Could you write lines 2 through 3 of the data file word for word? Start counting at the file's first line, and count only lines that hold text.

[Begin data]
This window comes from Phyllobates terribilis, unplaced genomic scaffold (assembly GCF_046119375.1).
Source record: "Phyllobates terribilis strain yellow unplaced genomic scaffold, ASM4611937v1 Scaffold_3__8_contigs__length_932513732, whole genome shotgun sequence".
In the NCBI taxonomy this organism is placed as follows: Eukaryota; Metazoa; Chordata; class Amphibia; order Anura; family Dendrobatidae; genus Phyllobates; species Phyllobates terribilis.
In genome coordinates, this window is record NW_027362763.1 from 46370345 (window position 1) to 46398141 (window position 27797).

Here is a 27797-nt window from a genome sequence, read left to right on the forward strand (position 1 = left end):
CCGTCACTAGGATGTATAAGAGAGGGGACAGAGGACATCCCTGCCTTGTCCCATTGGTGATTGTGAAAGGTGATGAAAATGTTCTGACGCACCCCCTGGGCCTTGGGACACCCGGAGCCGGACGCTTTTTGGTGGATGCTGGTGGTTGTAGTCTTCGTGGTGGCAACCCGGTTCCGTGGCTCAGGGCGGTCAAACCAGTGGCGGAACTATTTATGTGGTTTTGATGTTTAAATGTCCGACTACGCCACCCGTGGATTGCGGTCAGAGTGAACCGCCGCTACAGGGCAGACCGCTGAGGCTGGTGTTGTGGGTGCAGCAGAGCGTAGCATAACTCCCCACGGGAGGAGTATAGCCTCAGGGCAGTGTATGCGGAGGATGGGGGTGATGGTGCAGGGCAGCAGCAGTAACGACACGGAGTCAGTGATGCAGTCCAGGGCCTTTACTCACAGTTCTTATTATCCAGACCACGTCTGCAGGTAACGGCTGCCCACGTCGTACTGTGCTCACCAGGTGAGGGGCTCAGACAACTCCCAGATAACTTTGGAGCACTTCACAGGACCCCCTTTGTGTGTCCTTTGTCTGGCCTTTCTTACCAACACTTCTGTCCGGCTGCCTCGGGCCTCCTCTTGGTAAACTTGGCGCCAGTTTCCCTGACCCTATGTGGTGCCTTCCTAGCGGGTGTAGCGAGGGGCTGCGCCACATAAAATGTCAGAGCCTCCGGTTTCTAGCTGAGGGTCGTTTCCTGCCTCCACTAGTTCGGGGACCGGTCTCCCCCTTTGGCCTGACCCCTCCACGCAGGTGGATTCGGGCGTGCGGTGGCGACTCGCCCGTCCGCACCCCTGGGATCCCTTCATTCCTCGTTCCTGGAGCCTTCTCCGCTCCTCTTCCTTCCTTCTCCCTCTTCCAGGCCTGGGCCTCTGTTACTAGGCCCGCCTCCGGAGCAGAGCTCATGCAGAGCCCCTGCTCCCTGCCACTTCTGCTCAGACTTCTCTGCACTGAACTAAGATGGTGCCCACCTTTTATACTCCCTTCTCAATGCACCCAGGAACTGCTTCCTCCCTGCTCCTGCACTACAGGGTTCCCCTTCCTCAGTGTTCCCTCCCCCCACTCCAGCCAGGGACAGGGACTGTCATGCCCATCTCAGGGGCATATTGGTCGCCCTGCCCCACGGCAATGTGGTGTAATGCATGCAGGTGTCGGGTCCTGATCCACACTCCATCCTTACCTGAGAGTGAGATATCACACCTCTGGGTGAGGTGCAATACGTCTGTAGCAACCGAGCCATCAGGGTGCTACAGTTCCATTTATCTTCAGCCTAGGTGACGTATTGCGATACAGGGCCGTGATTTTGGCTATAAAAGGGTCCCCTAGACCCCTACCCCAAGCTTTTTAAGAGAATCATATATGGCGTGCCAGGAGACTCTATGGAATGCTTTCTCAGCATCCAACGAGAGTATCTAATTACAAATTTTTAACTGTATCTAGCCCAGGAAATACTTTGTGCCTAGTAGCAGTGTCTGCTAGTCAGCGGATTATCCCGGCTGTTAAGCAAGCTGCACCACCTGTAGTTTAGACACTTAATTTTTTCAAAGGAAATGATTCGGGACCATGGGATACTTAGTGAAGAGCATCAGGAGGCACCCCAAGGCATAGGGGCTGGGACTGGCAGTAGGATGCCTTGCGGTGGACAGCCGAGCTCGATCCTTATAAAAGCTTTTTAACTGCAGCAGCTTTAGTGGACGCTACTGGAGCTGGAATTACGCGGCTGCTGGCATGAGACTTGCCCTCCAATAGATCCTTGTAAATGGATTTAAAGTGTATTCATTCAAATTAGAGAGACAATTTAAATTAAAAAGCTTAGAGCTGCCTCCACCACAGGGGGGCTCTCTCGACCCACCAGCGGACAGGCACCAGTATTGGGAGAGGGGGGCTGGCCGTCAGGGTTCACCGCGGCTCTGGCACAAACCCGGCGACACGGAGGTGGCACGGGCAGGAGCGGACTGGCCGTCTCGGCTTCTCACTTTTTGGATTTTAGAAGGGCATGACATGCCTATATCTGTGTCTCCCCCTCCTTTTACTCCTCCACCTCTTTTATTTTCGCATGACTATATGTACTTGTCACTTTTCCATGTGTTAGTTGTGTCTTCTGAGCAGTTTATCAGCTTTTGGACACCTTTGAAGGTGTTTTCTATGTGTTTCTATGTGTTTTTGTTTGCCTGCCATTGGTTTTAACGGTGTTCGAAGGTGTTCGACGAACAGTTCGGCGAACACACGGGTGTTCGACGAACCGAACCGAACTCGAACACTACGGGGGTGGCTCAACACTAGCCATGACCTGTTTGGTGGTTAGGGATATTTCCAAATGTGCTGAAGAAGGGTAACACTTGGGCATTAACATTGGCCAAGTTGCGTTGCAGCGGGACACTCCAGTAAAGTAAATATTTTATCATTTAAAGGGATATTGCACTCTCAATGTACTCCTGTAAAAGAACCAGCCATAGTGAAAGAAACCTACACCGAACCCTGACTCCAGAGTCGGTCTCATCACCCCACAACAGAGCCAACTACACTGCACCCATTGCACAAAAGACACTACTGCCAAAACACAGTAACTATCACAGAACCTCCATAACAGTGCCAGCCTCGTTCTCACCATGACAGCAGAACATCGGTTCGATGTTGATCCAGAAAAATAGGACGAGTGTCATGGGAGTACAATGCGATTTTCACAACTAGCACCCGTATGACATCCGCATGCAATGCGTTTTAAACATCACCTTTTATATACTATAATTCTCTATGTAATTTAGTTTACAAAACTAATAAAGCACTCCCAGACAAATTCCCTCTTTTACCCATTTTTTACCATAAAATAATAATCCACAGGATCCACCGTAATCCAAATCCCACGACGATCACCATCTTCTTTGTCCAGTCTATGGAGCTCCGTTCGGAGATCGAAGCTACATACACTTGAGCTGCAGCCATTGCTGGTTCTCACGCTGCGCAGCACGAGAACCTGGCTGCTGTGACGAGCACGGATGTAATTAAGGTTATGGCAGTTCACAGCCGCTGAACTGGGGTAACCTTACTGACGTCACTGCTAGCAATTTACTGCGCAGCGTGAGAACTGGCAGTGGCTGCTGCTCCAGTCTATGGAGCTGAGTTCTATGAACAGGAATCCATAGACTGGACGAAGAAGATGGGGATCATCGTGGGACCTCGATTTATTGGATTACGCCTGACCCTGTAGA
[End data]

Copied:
Source record: "Phyllobates terribilis strain yellow unplaced genomic scaffold, ASM4611937v1 Scaffold_3__8_contigs__length_932513732, whole genome shotgun sequence".
In the NCBI taxonomy this organism is placed as follows: Eukaryota; Metazoa; Chordata; class Amphibia; order Anura; family Dendrobatidae; genus Phyllobates; species Phyllobates terribilis.